MEDIA WATCH

Secret papers and the right to know

George Bain December 17 1984
MEDIA WATCH

Secret papers and the right to know

George Bain December 17 1984

Secret papers and the right to know

MEDIA WATCH

George Bain

One hazard of teaching, which I do in journalism at the University of King’s College in Halifax, when I am not doing this and things like it, is that students ask questions, not all of which are easy. For instance, what does an old journalist, not wanting either to be prissy or to trample youthful ideals underfoot, say to a new journalist who asks: “What do you think of the newspaper that dipped into the finance minister’s notes and published excerpts from them? Was that right or wrong? ” The hard-nosed, straight-from-themovies answer to that would be: “Look, we’re j ournalists, right? Our j ob is to get the news and to print it. If politicians have information they don’t want to get out, they should look after it better.” That is not quite what I told the student but is essentially the way Murray Burt, managing editor of the Winnipeg Free Press, sees the case of Michael Wilson’s papers. Burt’s reporters, Frances Russell, a veteran political writer, and Cecil Rosner, saw the finance minister come to an informal press conference in the lobby of the Westin Hotel carrying two folders. He left without them. Careful to avoid any accusation of theft, Russell and Rosner left the folders where they were, the briefing notes partly showing. After Rosner had phoned their city editor, Russell provided a screen, ready to chat up any nosy passers-by, while Rosner dictated passages from the notes into a tape recorder. The notes, to assist the minister in financial talks with the province, had been prepared by, among others, Marshall (Mickey) Cohen, his deputy.

“I venture to say that they [the papers] didn’t move three inches from where they were,” managing editor Burt says. When the loss of the papers remained undiscovered by Wilson’s people nearly V-k hours later—Russell and Rosner had had lunch in the meantime —they passed word to a Wilson aide. Burt says that, in a busy hotel, the papers could have been discovered by anyone. He also says that callers on a CBC phone-in show on which he appeared overwhelmingly supported the newspaper.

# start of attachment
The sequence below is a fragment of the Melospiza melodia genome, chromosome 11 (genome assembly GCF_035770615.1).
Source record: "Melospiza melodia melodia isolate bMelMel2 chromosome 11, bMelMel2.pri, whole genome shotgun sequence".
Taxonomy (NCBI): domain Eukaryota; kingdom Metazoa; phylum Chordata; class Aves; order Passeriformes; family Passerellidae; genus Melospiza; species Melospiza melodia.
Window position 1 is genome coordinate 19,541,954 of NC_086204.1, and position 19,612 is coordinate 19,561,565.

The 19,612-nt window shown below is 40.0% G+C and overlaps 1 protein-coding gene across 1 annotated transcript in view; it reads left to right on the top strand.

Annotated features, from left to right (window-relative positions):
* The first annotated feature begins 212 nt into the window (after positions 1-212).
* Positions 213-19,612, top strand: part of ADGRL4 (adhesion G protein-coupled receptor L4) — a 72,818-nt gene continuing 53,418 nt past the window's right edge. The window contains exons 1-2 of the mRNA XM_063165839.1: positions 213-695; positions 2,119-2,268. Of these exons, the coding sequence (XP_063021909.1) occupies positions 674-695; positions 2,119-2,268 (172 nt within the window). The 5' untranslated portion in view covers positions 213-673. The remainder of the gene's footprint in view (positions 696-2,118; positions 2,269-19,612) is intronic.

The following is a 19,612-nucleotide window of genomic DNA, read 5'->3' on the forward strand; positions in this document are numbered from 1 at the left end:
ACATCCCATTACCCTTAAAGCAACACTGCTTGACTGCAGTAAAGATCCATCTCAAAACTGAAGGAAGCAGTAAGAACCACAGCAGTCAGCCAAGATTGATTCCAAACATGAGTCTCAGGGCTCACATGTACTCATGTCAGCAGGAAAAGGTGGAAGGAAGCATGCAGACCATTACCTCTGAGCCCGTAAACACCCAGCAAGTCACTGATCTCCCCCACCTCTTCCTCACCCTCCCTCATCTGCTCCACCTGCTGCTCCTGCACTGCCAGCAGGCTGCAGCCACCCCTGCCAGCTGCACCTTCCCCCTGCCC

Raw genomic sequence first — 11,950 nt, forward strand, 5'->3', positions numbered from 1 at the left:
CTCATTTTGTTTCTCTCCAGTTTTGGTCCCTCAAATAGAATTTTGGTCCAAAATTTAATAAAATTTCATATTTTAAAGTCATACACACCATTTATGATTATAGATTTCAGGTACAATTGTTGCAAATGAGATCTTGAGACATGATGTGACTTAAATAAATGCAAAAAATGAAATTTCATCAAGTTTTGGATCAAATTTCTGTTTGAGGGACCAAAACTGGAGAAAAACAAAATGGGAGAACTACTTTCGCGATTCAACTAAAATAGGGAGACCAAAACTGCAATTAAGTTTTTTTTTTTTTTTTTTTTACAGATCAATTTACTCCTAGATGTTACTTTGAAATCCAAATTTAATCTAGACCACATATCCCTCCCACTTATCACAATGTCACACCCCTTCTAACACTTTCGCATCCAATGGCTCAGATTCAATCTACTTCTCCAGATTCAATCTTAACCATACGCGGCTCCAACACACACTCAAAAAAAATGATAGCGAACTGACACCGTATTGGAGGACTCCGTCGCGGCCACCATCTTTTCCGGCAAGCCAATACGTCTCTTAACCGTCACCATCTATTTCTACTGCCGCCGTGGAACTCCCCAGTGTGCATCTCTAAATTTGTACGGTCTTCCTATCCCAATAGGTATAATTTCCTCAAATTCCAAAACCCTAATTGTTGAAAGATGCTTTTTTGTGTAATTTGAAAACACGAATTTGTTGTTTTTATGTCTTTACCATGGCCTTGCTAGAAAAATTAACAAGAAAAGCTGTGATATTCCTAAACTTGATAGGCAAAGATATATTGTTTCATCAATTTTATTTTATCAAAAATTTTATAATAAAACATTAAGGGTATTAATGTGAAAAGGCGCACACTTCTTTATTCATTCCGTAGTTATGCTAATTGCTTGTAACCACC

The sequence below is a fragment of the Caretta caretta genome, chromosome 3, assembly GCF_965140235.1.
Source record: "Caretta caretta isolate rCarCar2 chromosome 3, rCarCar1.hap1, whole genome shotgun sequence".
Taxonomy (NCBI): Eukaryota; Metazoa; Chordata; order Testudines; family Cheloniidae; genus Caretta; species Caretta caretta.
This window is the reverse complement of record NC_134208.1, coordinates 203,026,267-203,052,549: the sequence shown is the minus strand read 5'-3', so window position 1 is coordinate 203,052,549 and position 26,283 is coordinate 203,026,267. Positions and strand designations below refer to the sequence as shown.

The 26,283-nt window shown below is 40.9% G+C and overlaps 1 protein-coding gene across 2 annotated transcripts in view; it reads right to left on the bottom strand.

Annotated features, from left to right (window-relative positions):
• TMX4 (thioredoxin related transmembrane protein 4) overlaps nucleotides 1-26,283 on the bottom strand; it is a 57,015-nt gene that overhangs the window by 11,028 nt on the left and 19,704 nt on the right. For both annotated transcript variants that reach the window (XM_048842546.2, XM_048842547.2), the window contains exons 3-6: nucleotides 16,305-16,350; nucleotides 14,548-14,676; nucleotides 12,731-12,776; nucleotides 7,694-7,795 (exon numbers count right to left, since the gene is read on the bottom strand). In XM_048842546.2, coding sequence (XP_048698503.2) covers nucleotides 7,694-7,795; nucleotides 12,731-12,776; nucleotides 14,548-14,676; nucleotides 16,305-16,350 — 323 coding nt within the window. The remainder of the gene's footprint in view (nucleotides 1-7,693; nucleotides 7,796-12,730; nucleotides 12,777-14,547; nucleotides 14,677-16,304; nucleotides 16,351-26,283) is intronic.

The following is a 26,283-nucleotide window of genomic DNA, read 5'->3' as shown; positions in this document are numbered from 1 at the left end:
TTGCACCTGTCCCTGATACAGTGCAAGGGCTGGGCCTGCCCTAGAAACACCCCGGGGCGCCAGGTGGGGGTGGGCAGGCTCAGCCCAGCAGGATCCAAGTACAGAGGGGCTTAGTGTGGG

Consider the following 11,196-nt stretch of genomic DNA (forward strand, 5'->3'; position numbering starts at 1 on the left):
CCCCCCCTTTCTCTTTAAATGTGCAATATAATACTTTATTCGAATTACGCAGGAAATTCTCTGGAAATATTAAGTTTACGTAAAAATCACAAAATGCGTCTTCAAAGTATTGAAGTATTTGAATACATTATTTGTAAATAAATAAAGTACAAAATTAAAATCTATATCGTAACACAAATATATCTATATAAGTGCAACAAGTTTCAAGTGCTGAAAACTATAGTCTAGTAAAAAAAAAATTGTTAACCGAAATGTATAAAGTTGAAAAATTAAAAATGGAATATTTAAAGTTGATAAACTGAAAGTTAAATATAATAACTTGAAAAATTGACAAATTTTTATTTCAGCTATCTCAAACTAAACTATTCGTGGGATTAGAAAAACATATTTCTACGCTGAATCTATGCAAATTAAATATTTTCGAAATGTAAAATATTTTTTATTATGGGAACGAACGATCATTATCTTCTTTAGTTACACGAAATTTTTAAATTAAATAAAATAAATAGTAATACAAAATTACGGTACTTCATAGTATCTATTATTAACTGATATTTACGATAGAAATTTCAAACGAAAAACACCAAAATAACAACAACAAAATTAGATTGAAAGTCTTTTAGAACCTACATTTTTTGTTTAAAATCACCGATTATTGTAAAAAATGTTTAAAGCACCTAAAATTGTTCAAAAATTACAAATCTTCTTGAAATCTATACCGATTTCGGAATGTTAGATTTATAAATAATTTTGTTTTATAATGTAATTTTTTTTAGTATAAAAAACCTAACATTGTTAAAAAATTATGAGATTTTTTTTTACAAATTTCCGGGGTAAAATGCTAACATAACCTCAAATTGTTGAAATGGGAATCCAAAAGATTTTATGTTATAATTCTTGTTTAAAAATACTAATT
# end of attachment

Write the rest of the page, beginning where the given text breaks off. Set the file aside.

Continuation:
None of this answers the student’s question, “Right or wrong?” Burt makes the further point that some of his media chums who have criticized the Free

Press for dipping into the finance minister’s briefing notes have themselves received cabinet documents in brown paper envelopes in the mail and have not hesitated to make them public. Numbers have; I have. In the aftermath of the Quebec crisis in October, 1970, I received a paper that disclosed prior consideration by a cabinet committee of possible use of the War Measures Act in the event of an apprehended insurrection, a decision represented at the time as having been taken only in the heat of circumstances and with some distaste. It seemed to me something the public was entitled to know about. On another occasion a bundle of materials turned up from a minister’s private files, including notes from an aide on certain things the minister should do if he intended to challenge for the leadership (he never did). Those papers had nothing to do with public policy, and I returned them to him.

Such experiences, which are fairly common among political reporters, make it difficult for media people to judge the actions of their peers without seeming to be hypocrites. What’s the difference between receiving something in the mail from an unknown source and sneaking a look at a minister’s private notes? A possible difference is that in the first case the source is unknown; there is no one to send the material back to and, in any event, the material is, at that point, in the public domain: there can be no knowing how widely it may have been mailed out.

But the Toronto Globe and Mail's rummaging through the garbage of a printing company seeking bits of the Ontario budget that the company was preparing was scarcely passive. I defended that in this column. But again the circumstances were different. The government had boasted that the budget process was secure; the newspaper was testing that claim. In addition, the material was clearly discarded; it was garbage. Finance Minister Michael Wilson’s notes were not. Neither was there any likelihood that they had been widely disseminated. This was a case of a known person, still in the hotel, capable of having been reached, who—unlike former Liberal finance minister Marc Lalonde, who himself flashed his budget to a TV camera—simply had left something behind. I told the student that the Free Press was wrong.